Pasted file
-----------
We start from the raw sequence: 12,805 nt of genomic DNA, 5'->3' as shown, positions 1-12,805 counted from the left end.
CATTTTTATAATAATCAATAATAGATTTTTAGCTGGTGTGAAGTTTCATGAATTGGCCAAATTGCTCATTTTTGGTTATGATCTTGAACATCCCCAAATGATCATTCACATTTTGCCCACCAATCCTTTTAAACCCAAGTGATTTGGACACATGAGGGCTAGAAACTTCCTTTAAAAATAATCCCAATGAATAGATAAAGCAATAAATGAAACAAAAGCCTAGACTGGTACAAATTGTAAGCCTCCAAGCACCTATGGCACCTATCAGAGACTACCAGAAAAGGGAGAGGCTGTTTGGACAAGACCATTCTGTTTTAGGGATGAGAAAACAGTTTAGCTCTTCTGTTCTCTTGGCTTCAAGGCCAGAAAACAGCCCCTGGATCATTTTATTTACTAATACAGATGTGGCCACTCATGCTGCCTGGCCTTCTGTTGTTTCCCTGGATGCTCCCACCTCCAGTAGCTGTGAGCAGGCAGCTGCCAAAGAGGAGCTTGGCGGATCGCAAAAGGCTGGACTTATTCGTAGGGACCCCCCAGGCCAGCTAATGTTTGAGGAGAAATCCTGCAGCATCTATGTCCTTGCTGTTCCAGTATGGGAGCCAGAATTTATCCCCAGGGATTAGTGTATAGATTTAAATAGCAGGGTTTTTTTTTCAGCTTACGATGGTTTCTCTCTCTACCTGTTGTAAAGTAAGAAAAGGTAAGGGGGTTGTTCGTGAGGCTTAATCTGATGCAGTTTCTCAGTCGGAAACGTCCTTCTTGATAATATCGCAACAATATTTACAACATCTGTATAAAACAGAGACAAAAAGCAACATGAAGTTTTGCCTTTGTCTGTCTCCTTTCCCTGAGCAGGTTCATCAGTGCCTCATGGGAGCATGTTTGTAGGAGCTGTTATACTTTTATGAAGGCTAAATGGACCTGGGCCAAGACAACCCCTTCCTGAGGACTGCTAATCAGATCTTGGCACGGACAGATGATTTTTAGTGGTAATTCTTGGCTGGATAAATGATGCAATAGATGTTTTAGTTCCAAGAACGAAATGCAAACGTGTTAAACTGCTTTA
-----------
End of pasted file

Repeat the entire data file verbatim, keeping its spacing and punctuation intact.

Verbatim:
We start from the raw sequence: 12,805 nt of genomic DNA, 5'->3' as shown, positions 1-12,805 counted from the left end.
CATTTTTATAATAATCAATAATAGATTTTTAGCTGGTGTGAAGTTTCATGAATTGGCCAAATTGCTCATTTTTGGTTATGATCTTGAACATCCCCAAATGATCATTCACATTTTGCCCACCAATCCTTTTAAACCCAAGTGATTTGGACACATGAGGGCTAGAAACTTCCTTTAAAAATAATCCCAATGAATAGATAAAGCAATAAATGAAACAAAAGCCTAGACTGGTACAAATTGTAAGCCTCCAAGCACCTATGGCACCTATCAGAGACTACCAGAAAAGGGAGAGGCTGTTTGGACAAGACCATTCTGTTTTAGGGATGAGAAAACAGTTTAGCTCTTCTGTTCTCTTGGCTTCAAGGCCAGAAAACAGCCCCTGGATCATTTTATTTACTAATACAGATGTGGCCACTCATGCTGCCTGGCCTTCTGTTGTTTCCCTGGATGCTCCCACCTCCAGTAGCTGTGAGCAGGCAGCTGCCAAAGAGGAGCTTGGCGGATCGCAAAAGGCTGGACTTATTCGTAGGGACCCCCCAGGCCAGCTAATGTTTGAGGAGAAATCCTGCAGCATCTATGTCCTTGCTGTTCCAGTATGGGAGCCAGAATTTATCCCCAGGGATTAGTGTATAGATTTAAATAGCAGGGTTTTTTTTTCAGCTTACGATGGTTTCTCTCTCTACCTGTTGTAAAGTAAGAAAAGGTAAGGGGGTTGTTCGTGAGGCTTAATCTGATGCAGTTTCTCAGTCGGAAACGTCCTTCTTGATAATATCGCAACAATATTTACAACATCTGTATAAAACAGAGACAAAAAGCAACATGAAGTTTTGCCTTTGTCTGTCTCCTTTCCCTGAGCAGGTTCATCAGTGCCTCATGGGAGCATGTTTGTAGGAGCTGTTATACTTTTATGAAGGCTAAATGGACCTGGGCCAAGACAACCCCTTCCTGAGGACTGCTAATCAGATCTTGGCACGGACAGATGATTTTTAGTGGTAATTCTTGGCTGGATAAATGATGCAATAGATGTTTTAGTTCCAAGAACGAAATGCAAACGTGTTAAACTGCTTTA